The Academy Awards happened Sunday night, as you, and perhaps James Franco, may be aware. Over breakfast Monday morning, I reviewed the hilarious snark about the Oscars that had filled my tweetstream overnight. Among the catty epigrams, I found the intriguing observation that in awarding the Oscar for Best Original Score to Atticus Ross and Nine Inch Nails frontman Trent Reznor for The Social Network, Hollywood had given its approval to a musician who has capitalized on remix culture in recognition of work that lifted straight from a classical composer.
On February 24, 1876, Henrik Ibsen’s play Peer Gynt, loosely based on a Norwegian fairy tale, made its debut with incidental music by Ibsen’s countryman Edvard Grieg. “In the Hall of the Mountain King” has since joined the canon of Classical Music’s Greatest Hits. It has been used in movies, TV shows, commercials, and video games, and has been arranged and covered by numerous musical artists outside of the classical genre. In last year’s The Social Network, Reznor’s version of “Mountain King” made the “Winklevii”’s Oxford boat race one of the film’s most memorable scenes.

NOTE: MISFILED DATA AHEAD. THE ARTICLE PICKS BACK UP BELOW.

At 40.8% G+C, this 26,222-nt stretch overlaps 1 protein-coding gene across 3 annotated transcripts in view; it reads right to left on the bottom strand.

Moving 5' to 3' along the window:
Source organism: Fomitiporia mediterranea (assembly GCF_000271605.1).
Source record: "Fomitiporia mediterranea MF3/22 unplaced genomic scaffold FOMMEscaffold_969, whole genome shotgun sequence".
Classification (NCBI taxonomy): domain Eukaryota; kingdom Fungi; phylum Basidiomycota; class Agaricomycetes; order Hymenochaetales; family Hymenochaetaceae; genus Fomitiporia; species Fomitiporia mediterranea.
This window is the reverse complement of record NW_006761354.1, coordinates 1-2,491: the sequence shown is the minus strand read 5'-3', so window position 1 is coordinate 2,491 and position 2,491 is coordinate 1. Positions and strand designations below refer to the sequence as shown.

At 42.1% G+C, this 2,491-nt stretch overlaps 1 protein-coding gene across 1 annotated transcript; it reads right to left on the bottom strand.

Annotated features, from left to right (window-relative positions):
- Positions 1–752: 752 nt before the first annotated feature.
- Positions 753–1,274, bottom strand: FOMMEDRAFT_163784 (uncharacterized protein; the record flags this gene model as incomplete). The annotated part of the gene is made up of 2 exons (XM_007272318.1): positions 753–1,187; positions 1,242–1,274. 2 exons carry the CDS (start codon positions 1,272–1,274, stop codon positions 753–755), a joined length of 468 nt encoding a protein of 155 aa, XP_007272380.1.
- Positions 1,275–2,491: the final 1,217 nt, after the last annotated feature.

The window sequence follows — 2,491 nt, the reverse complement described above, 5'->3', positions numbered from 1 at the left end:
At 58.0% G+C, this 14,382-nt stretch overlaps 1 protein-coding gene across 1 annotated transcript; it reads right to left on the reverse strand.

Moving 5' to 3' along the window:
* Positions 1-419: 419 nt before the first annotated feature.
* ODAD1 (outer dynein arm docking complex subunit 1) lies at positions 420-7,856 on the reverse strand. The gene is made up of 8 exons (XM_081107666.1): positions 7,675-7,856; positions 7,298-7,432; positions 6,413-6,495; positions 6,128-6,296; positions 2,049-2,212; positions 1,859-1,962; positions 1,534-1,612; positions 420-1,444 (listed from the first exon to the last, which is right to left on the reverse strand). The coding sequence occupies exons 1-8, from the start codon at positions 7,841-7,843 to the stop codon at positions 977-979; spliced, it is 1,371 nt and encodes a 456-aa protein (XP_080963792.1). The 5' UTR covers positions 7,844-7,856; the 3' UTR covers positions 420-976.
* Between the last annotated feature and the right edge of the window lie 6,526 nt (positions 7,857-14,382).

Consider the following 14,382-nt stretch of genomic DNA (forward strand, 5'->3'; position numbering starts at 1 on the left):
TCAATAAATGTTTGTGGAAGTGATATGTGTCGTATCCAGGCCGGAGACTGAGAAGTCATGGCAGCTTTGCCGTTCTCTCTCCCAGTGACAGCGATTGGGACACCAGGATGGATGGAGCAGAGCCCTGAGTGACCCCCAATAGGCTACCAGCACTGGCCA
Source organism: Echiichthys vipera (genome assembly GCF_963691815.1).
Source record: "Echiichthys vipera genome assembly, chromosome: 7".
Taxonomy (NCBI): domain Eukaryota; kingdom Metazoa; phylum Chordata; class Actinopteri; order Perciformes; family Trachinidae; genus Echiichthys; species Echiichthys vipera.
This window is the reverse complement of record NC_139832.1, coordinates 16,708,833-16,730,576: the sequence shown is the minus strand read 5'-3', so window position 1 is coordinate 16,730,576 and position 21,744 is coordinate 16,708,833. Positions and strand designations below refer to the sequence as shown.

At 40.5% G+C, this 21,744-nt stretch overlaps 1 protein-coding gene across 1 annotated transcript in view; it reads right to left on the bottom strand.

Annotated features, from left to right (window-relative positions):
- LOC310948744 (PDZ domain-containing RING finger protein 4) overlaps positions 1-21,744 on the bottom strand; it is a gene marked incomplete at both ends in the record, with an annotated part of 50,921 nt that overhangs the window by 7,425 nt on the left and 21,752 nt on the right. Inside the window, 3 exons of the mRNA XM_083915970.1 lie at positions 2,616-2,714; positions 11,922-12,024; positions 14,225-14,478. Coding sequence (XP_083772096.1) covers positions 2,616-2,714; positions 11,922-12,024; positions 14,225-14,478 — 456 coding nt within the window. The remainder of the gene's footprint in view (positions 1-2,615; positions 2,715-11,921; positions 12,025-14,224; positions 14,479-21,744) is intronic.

Did Grieg get name-checked by the Academy alongside Reznor and Ross on Sunday night? No. Did the duo have to license “Mountain King” from Grieg’s family (or, more likely, from TONO, Norway’s music copyright collection society) before including it in their score? No. Grieg’s Peer Gynt is in the public domain. “Mountain King” has long since joined the European fairy tales that motivated Ibsen in the shared cultural treasure trove to which artists in America and elsewhere continually turn for inspiration and raw material, whether intentionally or unconsciously.